Cebreros pass started later due to planned ground station maintenance activities

1560 15/02/10 046

Solar array tilting test.
Heavy snowfall at Cebreros site. The lost data were successfully retrieved later

1566 21/02/10 052

Routine OCM around pericentre.
Wheel off loading during Cebreros pass

1567 22/02/10 053 CAN 70m tracking pass around pericentre.
Wheel off loading during Cebreros pass
1568 23/02/10 054 NNO tracking pass around pericentre.
Wheel off loading during Cebreros pass
1569 24/02/10 055 CAN 70m tracking pass around pericentre.
Wheel off loading during Cebreros pass
1570 25/02/10 056 CAN 70m tracking pass around pericentre.
Wheel off loading during Cebreros pass.
Solar array tilting test around pericentre, completed during Cebreros pass
1571 26/02/10 057 CAN 70m tracking pass around pericentre.
Wheel off loading during Cebreros pass
1572 27/02/10 058

NNO tracking pass around pericentre.
Wheel off loading during Cebreros pass

MET = Mission elapsed time; DOY = Day of year

At the end of the last Cebreros pass in the reporting period (DOY 058) Venus Express was orbiting Venus at 249.9 million km from the Earth. The one-way signal travel time was 833 seconds.

Spacecraft

Attitude and Orbit Control System (AOCS)
The AOCS subsystem is in its nominal configuration and performing nominally. Operations continue with all four reaction wheels.

The friction levels of the reaction wheels remained stable throughout the reporting period. The friction on reaction wheel 2 continued to show spikes, predominantly during the Earth pointing periods, but this behaviour has already been correlated to the higher bearing temperatures and has no impact on operations.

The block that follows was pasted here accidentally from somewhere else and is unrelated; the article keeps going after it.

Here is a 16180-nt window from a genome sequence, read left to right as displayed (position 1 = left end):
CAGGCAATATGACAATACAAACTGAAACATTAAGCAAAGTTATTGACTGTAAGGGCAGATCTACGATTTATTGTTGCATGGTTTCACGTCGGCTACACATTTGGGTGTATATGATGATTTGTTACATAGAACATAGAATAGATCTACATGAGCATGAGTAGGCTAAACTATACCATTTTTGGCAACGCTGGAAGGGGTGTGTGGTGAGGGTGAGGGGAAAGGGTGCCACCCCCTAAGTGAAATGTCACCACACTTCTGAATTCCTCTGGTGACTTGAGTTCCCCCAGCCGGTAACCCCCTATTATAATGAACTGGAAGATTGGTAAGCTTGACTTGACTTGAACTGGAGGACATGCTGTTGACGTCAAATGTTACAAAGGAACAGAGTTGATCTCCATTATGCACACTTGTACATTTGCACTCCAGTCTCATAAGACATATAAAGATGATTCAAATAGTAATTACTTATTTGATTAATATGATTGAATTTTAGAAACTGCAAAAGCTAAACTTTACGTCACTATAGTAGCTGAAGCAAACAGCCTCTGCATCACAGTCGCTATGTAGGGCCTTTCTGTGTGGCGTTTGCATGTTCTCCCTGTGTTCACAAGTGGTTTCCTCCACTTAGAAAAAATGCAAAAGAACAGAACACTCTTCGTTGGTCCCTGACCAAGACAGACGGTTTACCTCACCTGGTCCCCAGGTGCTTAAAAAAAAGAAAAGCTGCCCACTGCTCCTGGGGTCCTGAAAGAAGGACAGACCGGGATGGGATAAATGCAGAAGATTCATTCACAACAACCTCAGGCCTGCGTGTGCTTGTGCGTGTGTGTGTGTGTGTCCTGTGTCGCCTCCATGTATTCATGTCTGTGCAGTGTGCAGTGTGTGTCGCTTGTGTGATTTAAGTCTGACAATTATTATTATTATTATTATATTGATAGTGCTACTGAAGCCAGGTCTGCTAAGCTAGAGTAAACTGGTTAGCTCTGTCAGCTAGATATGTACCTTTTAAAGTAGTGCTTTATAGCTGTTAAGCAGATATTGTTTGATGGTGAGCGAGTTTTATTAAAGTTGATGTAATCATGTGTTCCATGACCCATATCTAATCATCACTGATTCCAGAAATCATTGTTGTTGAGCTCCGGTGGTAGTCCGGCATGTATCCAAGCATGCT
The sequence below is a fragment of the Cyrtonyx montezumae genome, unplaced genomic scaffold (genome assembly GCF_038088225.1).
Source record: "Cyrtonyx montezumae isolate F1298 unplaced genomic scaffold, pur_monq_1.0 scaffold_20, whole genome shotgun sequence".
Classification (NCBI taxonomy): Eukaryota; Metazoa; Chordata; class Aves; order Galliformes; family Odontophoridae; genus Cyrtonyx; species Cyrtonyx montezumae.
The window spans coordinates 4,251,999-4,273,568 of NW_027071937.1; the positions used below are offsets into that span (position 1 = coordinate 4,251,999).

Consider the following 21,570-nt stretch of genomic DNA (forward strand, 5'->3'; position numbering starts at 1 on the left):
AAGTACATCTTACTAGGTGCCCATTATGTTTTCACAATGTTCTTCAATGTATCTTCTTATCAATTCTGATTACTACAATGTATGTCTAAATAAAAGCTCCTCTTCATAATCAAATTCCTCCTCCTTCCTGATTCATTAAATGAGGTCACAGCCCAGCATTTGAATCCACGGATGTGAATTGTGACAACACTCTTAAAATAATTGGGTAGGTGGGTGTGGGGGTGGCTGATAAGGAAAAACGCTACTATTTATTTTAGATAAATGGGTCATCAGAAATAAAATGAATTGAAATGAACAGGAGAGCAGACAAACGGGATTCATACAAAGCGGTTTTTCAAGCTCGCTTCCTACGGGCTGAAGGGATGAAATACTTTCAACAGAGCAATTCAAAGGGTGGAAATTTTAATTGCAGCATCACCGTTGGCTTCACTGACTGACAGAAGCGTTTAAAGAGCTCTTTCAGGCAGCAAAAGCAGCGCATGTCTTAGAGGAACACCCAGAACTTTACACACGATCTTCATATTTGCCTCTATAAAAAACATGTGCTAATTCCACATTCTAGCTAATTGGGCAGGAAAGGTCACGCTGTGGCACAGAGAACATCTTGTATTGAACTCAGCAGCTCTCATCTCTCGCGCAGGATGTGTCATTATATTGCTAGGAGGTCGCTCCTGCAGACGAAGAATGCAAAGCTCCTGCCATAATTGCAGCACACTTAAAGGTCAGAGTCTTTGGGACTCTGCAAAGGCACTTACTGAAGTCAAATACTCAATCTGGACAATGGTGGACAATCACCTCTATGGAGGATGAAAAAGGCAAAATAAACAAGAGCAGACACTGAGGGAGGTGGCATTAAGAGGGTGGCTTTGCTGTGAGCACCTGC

Payload Activities

ASPERA
The instrument was regularly operated as part of the routine plan.

MAG
The instrument was regularly operated as part of the routine plan.

PFS
The instrument was not operated during the reporting period.

SPICAV
The instrument was regularly operated as part of the routine plan.

VeRa
No radio science observations were made during the reporting period.

VIRTIS
VIRTIS-M was operated in the visual channels only.

VMC
The instrument was regularly operated as part of the routine plan.

Future Milestones

  • 28 February 2010: end of ADE campaign #3a
  • April 2010: ADE campaign #3b


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Legal disclaimer
This report is based on four ESOC mission operations reports, MOR #221 through #224. Please see the copyright section of the legal disclaimer (bottom of this page) for terms of use.

Last Update: 1 September 2019
14-Nov-2019 06:31 UT